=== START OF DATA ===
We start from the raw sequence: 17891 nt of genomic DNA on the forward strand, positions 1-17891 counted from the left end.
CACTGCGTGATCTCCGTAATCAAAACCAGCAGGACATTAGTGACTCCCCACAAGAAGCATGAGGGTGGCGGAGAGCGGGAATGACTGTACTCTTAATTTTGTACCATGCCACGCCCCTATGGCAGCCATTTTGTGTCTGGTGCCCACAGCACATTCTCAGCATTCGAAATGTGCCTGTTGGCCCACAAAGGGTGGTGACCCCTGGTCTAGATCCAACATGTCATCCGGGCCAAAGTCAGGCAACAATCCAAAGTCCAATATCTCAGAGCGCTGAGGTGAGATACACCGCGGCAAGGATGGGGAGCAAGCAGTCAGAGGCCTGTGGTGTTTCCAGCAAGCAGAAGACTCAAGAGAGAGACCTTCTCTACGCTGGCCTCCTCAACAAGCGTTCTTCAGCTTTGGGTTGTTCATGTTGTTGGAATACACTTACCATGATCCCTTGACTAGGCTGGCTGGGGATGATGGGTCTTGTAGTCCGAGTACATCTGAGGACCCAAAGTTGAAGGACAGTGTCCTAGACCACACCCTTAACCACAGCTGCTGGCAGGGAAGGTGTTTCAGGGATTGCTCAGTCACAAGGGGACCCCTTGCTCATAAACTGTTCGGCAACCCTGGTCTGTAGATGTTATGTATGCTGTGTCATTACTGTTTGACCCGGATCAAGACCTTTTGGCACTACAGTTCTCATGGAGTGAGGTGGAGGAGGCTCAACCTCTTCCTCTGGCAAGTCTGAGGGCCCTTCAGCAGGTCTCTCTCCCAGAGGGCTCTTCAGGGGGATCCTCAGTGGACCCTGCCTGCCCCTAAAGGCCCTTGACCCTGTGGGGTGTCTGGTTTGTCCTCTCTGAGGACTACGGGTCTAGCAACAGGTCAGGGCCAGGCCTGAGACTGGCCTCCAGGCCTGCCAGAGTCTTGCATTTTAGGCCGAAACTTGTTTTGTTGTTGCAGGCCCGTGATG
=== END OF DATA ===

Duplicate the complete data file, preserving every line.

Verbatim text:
We start from the raw sequence: 17891 nt of genomic DNA on the forward strand, positions 1-17891 counted from the left end.
CACTGCGTGATCTCCGTAATCAAAACCAGCAGGACATTAGTGACTCCCCACAAGAAGCATGAGGGTGGCGGAGAGCGGGAATGACTGTACTCTTAATTTTGTACCATGCCACGCCCCTATGGCAGCCATTTTGTGTCTGGTGCCCACAGCACATTCTCAGCATTCGAAATGTGCCTGTTGGCCCACAAAGGGTGGTGACCCCTGGTCTAGATCCAACATGTCATCCGGGCCAAAGTCAGGCAACAATCCAAAGTCCAATATCTCAGAGCGCTGAGGTGAGATACACCGCGGCAAGGATGGGGAGCAAGCAGTCAGAGGCCTGTGGTGTTTCCAGCAAGCAGAAGACTCAAGAGAGAGACCTTCTCTACGCTGGCCTCCTCAACAAGCGTTCTTCAGCTTTGGGTTGTTCATGTTGTTGGAATACACTTACCATGATCCCTTGACTAGGCTGGCTGGGGATGATGGGTCTTGTAGTCCGAGTACATCTGAGGACCCAAAGTTGAAGGACAGTGTCCTAGACCACACCCTTAACCACAGCTGCTGGCAGGGAAGGTGTTTCAGGGATTGCTCAGTCACAAGGGGACCCCTTGCTCATAAACTGTTCGGCAACCCTGGTCTGTAGATGTTATGTATGCTGTGTCATTACTGTTTGACCCGGATCAAGACCTTTTGGCACTACAGTTCTCATGGAGTGAGGTGGAGGAGGCTCAACCTCTTCCTCTGGCAAGTCTGAGGGCCCTTCAGCAGGTCTCTCTCCCAGAGGGCTCTTCAGGGGGATCCTCAGTGGACCCTGCCTGCCCCTAAAGGCCCTTGACCCTGTGGGGTGTCTGGTTTGTCCTCTCTGAGGACTACGGGTCTAGCAACAGGTCAGGGCCAGGCCTGAGACTGGCCTCCAGGCCTGCCAGAGTCTTGCATTTTAGGCCGAAACTTGTTTTGTTGTTGCAGGCCCGTGATG